Since March 10th, a Bolivian orchestra has been stranded in the German palace at Rheinsberg. According to the BBC, the medieval palace is a moated castle, surrounded by “23 packs of wolves,” which is said to be haunted by Frederick the Great.
In early March, the Orquesta Experimental de Instrumentos Nativos flew to Germany to perform three concerts and see some sights, with the total trip expected to last a little over two weeks. Many of the group’s young members had never been out of Bolivia before. But as their plane landed, the orchestra learned that the Berlin region of Germany had announced bans on large gatherings of people.
One member, identified as Carlos, recalled an ominous omen. “Our bus broke down on the motorway. I remember joking that this was bad luck and perhaps our concerts would be cancelled,” he said, “but never did I think it would actually happen.”
The group scrambled to find a way home, but didn’t succeed before Bolivia closed its borders. As Germany also went into a full lockdown, the Orquestra was trapped in a hostel on the sprawling estate of Rheinsberg Schloss, about a 90 minute drive northwest of Berlin. As of this writing, they’ve been stuck there for 76 days.
The castle was first built in the 1560s, and played host to various aristocratic lines until 1734, when it was purchased by the Prussian king Frederick William I. He in turn, gifted it to his son, crown prince Frederick II, later Frederick the Great. This particular Fred spent four years at the castle before assuming the throne. During that span he threw lavish parties with performances by some of the most famous musicians of the day, among them J.C. Bach, son of J.S., and a respected composer in his own right.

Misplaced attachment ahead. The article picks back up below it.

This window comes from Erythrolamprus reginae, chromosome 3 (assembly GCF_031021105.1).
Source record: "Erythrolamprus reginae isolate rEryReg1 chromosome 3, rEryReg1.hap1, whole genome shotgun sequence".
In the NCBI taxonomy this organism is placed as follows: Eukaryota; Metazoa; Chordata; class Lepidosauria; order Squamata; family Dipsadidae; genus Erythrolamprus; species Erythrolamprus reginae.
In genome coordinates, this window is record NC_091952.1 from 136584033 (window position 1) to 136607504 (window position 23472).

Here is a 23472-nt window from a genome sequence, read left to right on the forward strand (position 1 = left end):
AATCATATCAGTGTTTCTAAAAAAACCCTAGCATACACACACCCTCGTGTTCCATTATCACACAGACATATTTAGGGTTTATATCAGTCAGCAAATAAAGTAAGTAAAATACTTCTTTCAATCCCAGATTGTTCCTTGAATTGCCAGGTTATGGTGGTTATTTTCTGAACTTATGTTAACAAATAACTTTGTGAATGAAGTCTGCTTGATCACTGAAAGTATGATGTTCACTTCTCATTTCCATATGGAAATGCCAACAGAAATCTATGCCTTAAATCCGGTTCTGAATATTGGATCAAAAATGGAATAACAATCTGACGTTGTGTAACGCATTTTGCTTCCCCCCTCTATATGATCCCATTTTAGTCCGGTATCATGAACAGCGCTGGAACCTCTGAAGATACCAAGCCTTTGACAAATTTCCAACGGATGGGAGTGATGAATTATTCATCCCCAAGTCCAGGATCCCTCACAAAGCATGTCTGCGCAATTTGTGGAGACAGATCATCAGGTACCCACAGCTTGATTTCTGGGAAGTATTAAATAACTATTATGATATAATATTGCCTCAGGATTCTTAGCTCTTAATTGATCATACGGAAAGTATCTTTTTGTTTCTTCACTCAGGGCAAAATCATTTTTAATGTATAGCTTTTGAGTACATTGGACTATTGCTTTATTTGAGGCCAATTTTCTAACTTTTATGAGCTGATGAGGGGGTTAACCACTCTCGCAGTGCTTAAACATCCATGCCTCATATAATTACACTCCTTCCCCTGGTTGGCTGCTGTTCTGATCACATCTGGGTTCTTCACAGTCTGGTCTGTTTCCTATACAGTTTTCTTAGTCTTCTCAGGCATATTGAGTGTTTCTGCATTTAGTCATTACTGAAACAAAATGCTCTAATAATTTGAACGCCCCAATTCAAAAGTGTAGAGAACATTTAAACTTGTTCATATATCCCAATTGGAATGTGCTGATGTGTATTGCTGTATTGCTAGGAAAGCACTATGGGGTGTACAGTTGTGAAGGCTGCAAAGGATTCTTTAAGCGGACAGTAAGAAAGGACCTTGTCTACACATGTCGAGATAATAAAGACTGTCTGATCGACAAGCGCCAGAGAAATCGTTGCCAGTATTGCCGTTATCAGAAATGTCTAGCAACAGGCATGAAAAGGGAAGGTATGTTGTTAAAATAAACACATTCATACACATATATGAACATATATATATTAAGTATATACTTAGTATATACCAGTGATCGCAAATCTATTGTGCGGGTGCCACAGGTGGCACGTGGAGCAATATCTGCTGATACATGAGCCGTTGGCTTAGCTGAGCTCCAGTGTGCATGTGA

Frederick the Great, perhaps unsurprisingly, enjoyed this period of revelry and music more than his duties as a world leader. He called that time in Rheinsberg his “happiest years,” which is why his ghost is reputed to haunt the estate.
According to Orquesta member Camed Martela, age 20, the spirit of Frederick has been a topic of conversation. She said,
“We all joke that Frederick’s ghost is following us and trying to trip us up. I don’t usually believe in such things but it does feel as if there are ghosts on the grounds.”
Luckily, the ghosts are all reportedly music fans. And while the many, many wolf packs may sound daunting, the group’s few run-ins have been more cute than threatening. Tracy Prado, who only joined the Orquesta in December, recently saw three wolves while out walking. “I froze in fear but they were just play fighting and moved on,” she said.
Much scarier is the Bolivian governments response to the coronavirus crisis. “Covid is getting very political back home,” Carlos told the BBC. The Bolivian government, under interim president Jeanine Áñez, delayed the presidential election that was set for May. Later, they made an effort to limit freedom of speech, especially criticism of how the government managed the pandemic. That push ultimately failed, but no new date for the presidential election has been set.
And while Carlos has spent hours on the phone with the Bolivian embassy, little progress has been made in getting the group home. In a recent interview, Bolivia’s foreign minister Karen Longaric was asked directly about the stranded Orquesta. She said her office was focused on bringing home “the most vulnerable – women, children, sick people and the elderly,” and that the Orquesta was a low priority.
For now, there’s nothing to do but wait. “We feel abandoned,” Carlos said.